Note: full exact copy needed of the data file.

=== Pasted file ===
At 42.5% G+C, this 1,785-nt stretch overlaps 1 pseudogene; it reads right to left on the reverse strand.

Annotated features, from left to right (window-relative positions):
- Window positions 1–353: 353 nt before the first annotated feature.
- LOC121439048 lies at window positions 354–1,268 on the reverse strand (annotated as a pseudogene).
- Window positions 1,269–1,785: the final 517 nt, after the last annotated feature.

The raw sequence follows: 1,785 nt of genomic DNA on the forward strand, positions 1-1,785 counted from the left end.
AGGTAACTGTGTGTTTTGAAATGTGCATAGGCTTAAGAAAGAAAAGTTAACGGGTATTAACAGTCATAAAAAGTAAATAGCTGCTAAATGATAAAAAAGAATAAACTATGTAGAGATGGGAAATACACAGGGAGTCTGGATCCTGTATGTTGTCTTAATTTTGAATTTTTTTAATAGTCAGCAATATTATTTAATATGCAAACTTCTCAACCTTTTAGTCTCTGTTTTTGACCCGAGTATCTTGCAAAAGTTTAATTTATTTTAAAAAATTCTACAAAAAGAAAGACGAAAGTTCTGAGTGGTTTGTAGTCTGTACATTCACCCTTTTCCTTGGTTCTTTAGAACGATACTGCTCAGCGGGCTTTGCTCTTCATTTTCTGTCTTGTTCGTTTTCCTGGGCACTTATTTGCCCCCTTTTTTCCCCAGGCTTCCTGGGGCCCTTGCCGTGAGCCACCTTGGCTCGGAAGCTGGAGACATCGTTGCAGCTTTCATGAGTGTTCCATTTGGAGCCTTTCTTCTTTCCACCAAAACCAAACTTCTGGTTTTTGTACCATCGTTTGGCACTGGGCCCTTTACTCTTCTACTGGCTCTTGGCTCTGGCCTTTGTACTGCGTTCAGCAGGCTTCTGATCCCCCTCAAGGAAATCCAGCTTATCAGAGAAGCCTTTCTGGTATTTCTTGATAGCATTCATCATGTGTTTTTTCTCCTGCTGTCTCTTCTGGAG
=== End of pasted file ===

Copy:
At 42.5% G+C, this 1,785-nt stretch overlaps 1 pseudogene; it reads right to left on the reverse strand.

Annotated features, from left to right (window-relative positions):
- Window positions 1–353: 353 nt before the first annotated feature.
- LOC121439048 lies at window positions 354–1,268 on the reverse strand (annotated as a pseudogene).
- Window positions 1,269–1,785: the final 517 nt, after the last annotated feature.

The raw sequence follows: 1,785 nt of genomic DNA on the forward strand, positions 1-1,785 counted from the left end.
AGGTAACTGTGTGTTTTGAAATGTGCATAGGCTTAAGAAAGAAAAGTTAACGGGTATTAACAGTCATAAAAAGTAAATAGCTGCTAAATGATAAAAAAGAATAAACTATGTAGAGATGGGAAATACACAGGGAGTCTGGATCCTGTATGTTGTCTTAATTTTGAATTTTTTTAATAGTCAGCAATATTATTTAATATGCAAACTTCTCAACCTTTTAGTCTCTGTTTTTGACCCGAGTATCTTGCAAAAGTTTAATTTATTTTAAAAAATTCTACAAAAAGAAAGACGAAAGTTCTGAGTGGTTTGTAGTCTGTACATTCACCCTTTTCCTTGGTTCTTTAGAACGATACTGCTCAGCGGGCTTTGCTCTTCATTTTCTGTCTTGTTCGTTTTCCTGGGCACTTATTTGCCCCCTTTTTTCCCCAGGCTTCCTGGGGCCCTTGCCGTGAGCCACCTTGGCTCGGAAGCTGGAGACATCGTTGCAGCTTTCATGAGTGTTCCATTTGGAGCCTTTCTTCTTTCCACCAAAACCAAACTTCTGGTTTTTGTACCATCGTTTGGCACTGGGCCCTTTACTCTTCTACTGGCTCTTGGCTCTGGCCTTTGTACTGCGTTCAGCAGGCTTCTGATCCCCCTCAAGGAAATCCAGCTTATCAGAGAAGCCTTTCTGGTATTTCTTGATAGCATTCATCATGTGTTTTTTCTCCTGCTGTCTCTTCTGGAG